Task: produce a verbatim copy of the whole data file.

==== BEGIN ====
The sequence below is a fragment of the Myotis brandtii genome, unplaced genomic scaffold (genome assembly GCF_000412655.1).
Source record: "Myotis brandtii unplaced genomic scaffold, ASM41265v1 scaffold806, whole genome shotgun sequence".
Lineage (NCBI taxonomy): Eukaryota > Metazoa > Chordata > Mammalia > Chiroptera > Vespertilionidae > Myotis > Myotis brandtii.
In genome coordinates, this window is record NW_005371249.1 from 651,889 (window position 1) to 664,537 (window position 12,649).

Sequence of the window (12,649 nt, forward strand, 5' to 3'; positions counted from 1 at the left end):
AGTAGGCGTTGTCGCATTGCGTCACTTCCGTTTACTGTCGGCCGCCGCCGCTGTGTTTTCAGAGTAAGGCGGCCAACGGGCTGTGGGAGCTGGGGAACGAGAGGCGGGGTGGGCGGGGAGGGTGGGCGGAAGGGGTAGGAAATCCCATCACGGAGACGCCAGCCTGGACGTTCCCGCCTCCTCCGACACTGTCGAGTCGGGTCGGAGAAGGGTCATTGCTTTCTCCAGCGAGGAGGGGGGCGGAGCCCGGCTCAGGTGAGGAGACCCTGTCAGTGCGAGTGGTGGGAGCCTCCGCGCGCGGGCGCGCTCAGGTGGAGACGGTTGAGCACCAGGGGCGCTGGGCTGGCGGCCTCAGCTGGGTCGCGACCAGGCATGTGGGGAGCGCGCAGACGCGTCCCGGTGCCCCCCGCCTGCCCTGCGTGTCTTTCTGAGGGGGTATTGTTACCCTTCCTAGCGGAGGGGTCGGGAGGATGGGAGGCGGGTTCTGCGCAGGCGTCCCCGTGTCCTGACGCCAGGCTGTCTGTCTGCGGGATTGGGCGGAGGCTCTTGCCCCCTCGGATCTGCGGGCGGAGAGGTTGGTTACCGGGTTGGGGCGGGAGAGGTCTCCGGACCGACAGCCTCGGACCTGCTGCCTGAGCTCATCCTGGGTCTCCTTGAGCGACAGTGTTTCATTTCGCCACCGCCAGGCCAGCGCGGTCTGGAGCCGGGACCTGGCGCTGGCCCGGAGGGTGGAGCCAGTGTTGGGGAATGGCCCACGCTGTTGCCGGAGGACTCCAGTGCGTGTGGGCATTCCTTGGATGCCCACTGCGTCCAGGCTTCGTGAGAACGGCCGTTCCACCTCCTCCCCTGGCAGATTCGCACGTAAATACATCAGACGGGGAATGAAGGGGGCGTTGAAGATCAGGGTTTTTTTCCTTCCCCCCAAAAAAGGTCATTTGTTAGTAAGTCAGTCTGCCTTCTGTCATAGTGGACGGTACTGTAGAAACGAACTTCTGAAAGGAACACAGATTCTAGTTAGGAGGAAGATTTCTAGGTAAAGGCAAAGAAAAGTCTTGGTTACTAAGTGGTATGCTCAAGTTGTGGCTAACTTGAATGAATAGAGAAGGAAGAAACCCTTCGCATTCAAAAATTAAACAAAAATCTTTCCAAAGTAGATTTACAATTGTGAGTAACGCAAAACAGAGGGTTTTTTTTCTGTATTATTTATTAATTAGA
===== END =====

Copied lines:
The sequence below is a fragment of the Myotis brandtii genome, unplaced genomic scaffold (genome assembly GCF_000412655.1).
Source record: "Myotis brandtii unplaced genomic scaffold, ASM41265v1 scaffold806, whole genome shotgun sequence".
Lineage (NCBI taxonomy): Eukaryota > Metazoa > Chordata > Mammalia > Chiroptera > Vespertilionidae > Myotis > Myotis brandtii.
In genome coordinates, this window is record NW_005371249.1 from 651,889 (window position 1) to 664,537 (window position 12,649).

Sequence of the window (12,649 nt, forward strand, 5' to 3'; positions counted from 1 at the left end):
AGTAGGCGTTGTCGCATTGCGTCACTTCCGTTTACTGTCGGCCGCCGCCGCTGTGTTTTCAGAGTAAGGCGGCCAACGGGCTGTGGGAGCTGGGGAACGAGAGGCGGGGTGGGCGGGGAGGGTGGGCGGAAGGGGTAGGAAATCCCATCACGGAGACGCCAGCCTGGACGTTCCCGCCTCCTCCGACACTGTCGAGTCGGGTCGGAGAAGGGTCATTGCTTTCTCCAGCGAGGAGGGGGGCGGAGCCCGGCTCAGGTGAGGAGACCCTGTCAGTGCGAGTGGTGGGAGCCTCCGCGCGCGGGCGCGCTCAGGTGGAGACGGTTGAGCACCAGGGGCGCTGGGCTGGCGGCCTCAGCTGGGTCGCGACCAGGCATGTGGGGAGCGCGCAGACGCGTCCCGGTGCCCCCCGCCTGCCCTGCGTGTCTTTCTGAGGGGGTATTGTTACCCTTCCTAGCGGAGGGGTCGGGAGGATGGGAGGCGGGTTCTGCGCAGGCGTCCCCGTGTCCTGACGCCAGGCTGTCTGTCTGCGGGATTGGGCGGAGGCTCTTGCCCCCTCGGATCTGCGGGCGGAGAGGTTGGTTACCGGGTTGGGGCGGGAGAGGTCTCCGGACCGACAGCCTCGGACCTGCTGCCTGAGCTCATCCTGGGTCTCCTTGAGCGACAGTGTTTCATTTCGCCACCGCCAGGCCAGCGCGGTCTGGAGCCGGGACCTGGCGCTGGCCCGGAGGGTGGAGCCAGTGTTGGGGAATGGCCCACGCTGTTGCCGGAGGACTCCAGTGCGTGTGGGCATTCCTTGGATGCCCACTGCGTCCAGGCTTCGTGAGAACGGCCGTTCCACCTCCTCCCCTGGCAGATTCGCACGTAAATACATCAGACGGGGAATGAAGGGGGCGTTGAAGATCAGGGTTTTTTTCCTTCCCCCCAAAAAAGGTCATTTGTTAGTAAGTCAGTCTGCCTTCTGTCATAGTGGACGGTACTGTAGAAACGAACTTCTGAAAGGAACACAGATTCTAGTTAGGAGGAAGATTTCTAGGTAAAGGCAAAGAAAAGTCTTGGTTACTAAGTGGTATGCTCAAGTTGTGGCTAACTTGAATGAATAGAGAAGGAAGAAACCCTTCGCATTCAAAAATTAAACAAAAATCTTTCCAAAGTAGATTTACAATTGTGAGTAACGCAAAACAGAGGGTTTTTTTTCTGTATTATTTATTAATTAGA